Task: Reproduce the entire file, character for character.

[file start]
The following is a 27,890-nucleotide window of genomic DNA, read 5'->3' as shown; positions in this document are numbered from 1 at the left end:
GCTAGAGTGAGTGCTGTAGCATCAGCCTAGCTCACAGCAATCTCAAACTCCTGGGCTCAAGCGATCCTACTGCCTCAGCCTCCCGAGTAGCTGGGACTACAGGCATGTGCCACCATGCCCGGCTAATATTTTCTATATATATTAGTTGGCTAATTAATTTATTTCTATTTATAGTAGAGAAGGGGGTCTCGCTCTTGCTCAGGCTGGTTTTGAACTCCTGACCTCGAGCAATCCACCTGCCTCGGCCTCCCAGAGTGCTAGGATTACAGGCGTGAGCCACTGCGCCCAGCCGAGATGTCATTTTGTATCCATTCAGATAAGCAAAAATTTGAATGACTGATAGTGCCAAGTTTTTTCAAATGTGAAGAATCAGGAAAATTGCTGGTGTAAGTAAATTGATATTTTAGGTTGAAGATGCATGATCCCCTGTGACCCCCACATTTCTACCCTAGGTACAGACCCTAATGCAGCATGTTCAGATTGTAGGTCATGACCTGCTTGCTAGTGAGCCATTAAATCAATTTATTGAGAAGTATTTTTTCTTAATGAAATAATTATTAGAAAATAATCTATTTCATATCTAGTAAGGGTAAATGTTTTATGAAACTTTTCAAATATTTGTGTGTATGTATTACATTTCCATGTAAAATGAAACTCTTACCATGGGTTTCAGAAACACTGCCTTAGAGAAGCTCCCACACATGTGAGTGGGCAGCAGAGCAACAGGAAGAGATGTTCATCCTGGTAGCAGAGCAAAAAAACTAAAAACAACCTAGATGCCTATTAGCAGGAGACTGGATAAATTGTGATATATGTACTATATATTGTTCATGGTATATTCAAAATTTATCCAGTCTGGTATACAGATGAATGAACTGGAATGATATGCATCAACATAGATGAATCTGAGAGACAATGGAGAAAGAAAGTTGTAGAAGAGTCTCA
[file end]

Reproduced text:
The following is a 27,890-nucleotide window of genomic DNA, read 5'->3' as shown; positions in this document are numbered from 1 at the left end:
GCTAGAGTGAGTGCTGTAGCATCAGCCTAGCTCACAGCAATCTCAAACTCCTGGGCTCAAGCGATCCTACTGCCTCAGCCTCCCGAGTAGCTGGGACTACAGGCATGTGCCACCATGCCCGGCTAATATTTTCTATATATATTAGTTGGCTAATTAATTTATTTCTATTTATAGTAGAGAAGGGGGTCTCGCTCTTGCTCAGGCTGGTTTTGAACTCCTGACCTCGAGCAATCCACCTGCCTCGGCCTCCCAGAGTGCTAGGATTACAGGCGTGAGCCACTGCGCCCAGCCGAGATGTCATTTTGTATCCATTCAGATAAGCAAAAATTTGAATGACTGATAGTGCCAAGTTTTTTCAAATGTGAAGAATCAGGAAAATTGCTGGTGTAAGTAAATTGATATTTTAGGTTGAAGATGCATGATCCCCTGTGACCCCCACATTTCTACCCTAGGTACAGACCCTAATGCAGCATGTTCAGATTGTAGGTCATGACCTGCTTGCTAGTGAGCCATTAAATCAATTTATTGAGAAGTATTTTTTCTTAATGAAATAATTATTAGAAAATAATCTATTTCATATCTAGTAAGGGTAAATGTTTTATGAAACTTTTCAAATATTTGTGTGTATGTATTACATTTCCATGTAAAATGAAACTCTTACCATGGGTTTCAGAAACACTGCCTTAGAGAAGCTCCCACACATGTGAGTGGGCAGCAGAGCAACAGGAAGAGATGTTCATCCTGGTAGCAGAGCAAAAAAACTAAAAACAACCTAGATGCCTATTAGCAGGAGACTGGATAAATTGTGATATATGTACTATATATTGTTCATGGTATATTCAAAATTTATCCAGTCTGGTATACAGATGAATGAACTGGAATGATATGCATCAACATAGATGAATCTGAGAGACAATGGAGAAAGAAAGTTGTAGAAGAGTCTCA